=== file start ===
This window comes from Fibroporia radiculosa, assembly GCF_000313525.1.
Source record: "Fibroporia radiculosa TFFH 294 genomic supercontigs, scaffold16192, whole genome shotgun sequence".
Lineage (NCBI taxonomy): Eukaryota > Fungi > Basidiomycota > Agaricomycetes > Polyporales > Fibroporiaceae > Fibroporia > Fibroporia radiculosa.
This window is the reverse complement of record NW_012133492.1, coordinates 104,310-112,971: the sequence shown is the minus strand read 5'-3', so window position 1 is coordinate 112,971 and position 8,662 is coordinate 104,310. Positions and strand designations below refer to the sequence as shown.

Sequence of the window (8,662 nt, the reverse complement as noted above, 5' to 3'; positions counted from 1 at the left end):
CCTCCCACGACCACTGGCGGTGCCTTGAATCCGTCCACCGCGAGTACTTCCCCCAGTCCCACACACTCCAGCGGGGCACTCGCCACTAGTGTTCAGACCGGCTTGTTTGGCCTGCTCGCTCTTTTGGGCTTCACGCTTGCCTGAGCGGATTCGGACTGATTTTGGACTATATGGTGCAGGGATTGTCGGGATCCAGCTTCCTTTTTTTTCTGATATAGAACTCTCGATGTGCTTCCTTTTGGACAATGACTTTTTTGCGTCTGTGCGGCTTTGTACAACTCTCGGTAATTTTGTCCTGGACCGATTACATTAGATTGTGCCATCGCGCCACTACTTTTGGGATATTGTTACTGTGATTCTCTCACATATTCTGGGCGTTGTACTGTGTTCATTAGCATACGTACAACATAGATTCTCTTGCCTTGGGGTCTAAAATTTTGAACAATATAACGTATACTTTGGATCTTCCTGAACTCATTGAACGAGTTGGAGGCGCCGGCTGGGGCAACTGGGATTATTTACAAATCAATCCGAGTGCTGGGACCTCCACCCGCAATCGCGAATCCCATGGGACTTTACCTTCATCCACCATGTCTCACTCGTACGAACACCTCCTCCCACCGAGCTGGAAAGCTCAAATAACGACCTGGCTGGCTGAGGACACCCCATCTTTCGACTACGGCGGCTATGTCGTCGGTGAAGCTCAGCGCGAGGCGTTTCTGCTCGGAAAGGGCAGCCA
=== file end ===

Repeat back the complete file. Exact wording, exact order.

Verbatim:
This window comes from Fibroporia radiculosa, assembly GCF_000313525.1.
Source record: "Fibroporia radiculosa TFFH 294 genomic supercontigs, scaffold16192, whole genome shotgun sequence".
Lineage (NCBI taxonomy): Eukaryota > Fungi > Basidiomycota > Agaricomycetes > Polyporales > Fibroporiaceae > Fibroporia > Fibroporia radiculosa.
This window is the reverse complement of record NW_012133492.1, coordinates 104,310-112,971: the sequence shown is the minus strand read 5'-3', so window position 1 is coordinate 112,971 and position 8,662 is coordinate 104,310. Positions and strand designations below refer to the sequence as shown.

Sequence of the window (8,662 nt, the reverse complement as noted above, 5' to 3'; positions counted from 1 at the left end):
CCTCCCACGACCACTGGCGGTGCCTTGAATCCGTCCACCGCGAGTACTTCCCCCAGTCCCACACACTCCAGCGGGGCACTCGCCACTAGTGTTCAGACCGGCTTGTTTGGCCTGCTCGCTCTTTTGGGCTTCACGCTTGCCTGAGCGGATTCGGACTGATTTTGGACTATATGGTGCAGGGATTGTCGGGATCCAGCTTCCTTTTTTTTCTGATATAGAACTCTCGATGTGCTTCCTTTTGGACAATGACTTTTTTGCGTCTGTGCGGCTTTGTACAACTCTCGGTAATTTTGTCCTGGACCGATTACATTAGATTGTGCCATCGCGCCACTACTTTTGGGATATTGTTACTGTGATTCTCTCACATATTCTGGGCGTTGTACTGTGTTCATTAGCATACGTACAACATAGATTCTCTTGCCTTGGGGTCTAAAATTTTGAACAATATAACGTATACTTTGGATCTTCCTGAACTCATTGAACGAGTTGGAGGCGCCGGCTGGGGCAACTGGGATTATTTACAAATCAATCCGAGTGCTGGGACCTCCACCCGCAATCGCGAATCCCATGGGACTTTACCTTCATCCACCATGTCTCACTCGTACGAACACCTCCTCCCACCGAGCTGGAAAGCTCAAATAACGACCTGGCTGGCTGAGGACACCCCATCTTTCGACTACGGCGGCTATGTCGTCGGTGAAGCTCAGCGCGAGGCGTTTCTGCTCGGAAAGGGCAGCCA